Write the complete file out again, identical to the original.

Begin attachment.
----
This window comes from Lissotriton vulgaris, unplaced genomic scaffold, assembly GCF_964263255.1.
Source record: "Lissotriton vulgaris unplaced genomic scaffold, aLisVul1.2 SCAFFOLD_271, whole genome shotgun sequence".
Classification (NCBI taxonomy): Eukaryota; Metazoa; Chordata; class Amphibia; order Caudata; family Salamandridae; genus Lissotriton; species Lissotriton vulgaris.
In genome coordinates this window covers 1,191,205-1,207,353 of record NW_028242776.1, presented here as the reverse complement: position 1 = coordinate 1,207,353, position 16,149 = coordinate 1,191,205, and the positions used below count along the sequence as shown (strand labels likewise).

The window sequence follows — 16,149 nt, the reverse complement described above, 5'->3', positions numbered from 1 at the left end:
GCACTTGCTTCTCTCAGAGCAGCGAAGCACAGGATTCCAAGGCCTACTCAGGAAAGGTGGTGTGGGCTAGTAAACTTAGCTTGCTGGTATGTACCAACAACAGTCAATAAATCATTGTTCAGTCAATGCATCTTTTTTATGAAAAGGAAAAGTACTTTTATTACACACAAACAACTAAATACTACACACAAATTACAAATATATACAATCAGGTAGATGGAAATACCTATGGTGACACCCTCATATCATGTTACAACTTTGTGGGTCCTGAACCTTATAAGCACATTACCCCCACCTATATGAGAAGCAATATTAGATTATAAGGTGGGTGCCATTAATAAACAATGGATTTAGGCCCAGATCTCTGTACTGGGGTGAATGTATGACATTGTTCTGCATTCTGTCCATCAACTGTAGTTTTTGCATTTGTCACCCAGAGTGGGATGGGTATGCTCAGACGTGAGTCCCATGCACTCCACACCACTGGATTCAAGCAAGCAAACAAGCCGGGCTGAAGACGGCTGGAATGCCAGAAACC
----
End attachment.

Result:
This window comes from Lissotriton vulgaris, unplaced genomic scaffold, assembly GCF_964263255.1.
Source record: "Lissotriton vulgaris unplaced genomic scaffold, aLisVul1.2 SCAFFOLD_271, whole genome shotgun sequence".
Classification (NCBI taxonomy): Eukaryota; Metazoa; Chordata; class Amphibia; order Caudata; family Salamandridae; genus Lissotriton; species Lissotriton vulgaris.
In genome coordinates this window covers 1,191,205-1,207,353 of record NW_028242776.1, presented here as the reverse complement: position 1 = coordinate 1,207,353, position 16,149 = coordinate 1,191,205, and the positions used below count along the sequence as shown (strand labels likewise).

The window sequence follows — 16,149 nt, the reverse complement described above, 5'->3', positions numbered from 1 at the left end:
GCACTTGCTTCTCTCAGAGCAGCGAAGCACAGGATTCCAAGGCCTACTCAGGAAAGGTGGTGTGGGCTAGTAAACTTAGCTTGCTGGTATGTACCAACAACAGTCAATAAATCATTGTTCAGTCAATGCATCTTTTTTATGAAAAGGAAAAGTACTTTTATTACACACAAACAACTAAATACTACACACAAATTACAAATATATACAATCAGGTAGATGGAAATACCTATGGTGACACCCTCATATCATGTTACAACTTTGTGGGTCCTGAACCTTATAAGCACATTACCCCCACCTATATGAGAAGCAATATTAGATTATAAGGTGGGTGCCATTAATAAACAATGGATTTAGGCCCAGATCTCTGTACTGGGGTGAATGTATGACATTGTTCTGCATTCTGTCCATCAACTGTAGTTTTTGCATTTGTCACCCAGAGTGGGATGGGTATGCTCAGACGTGAGTCCCATGCACTCCACACCACTGGATTCAAGCAAGCAAACAAGCCGGGCTGAAGACGGCTGGAATGCCAGAAACC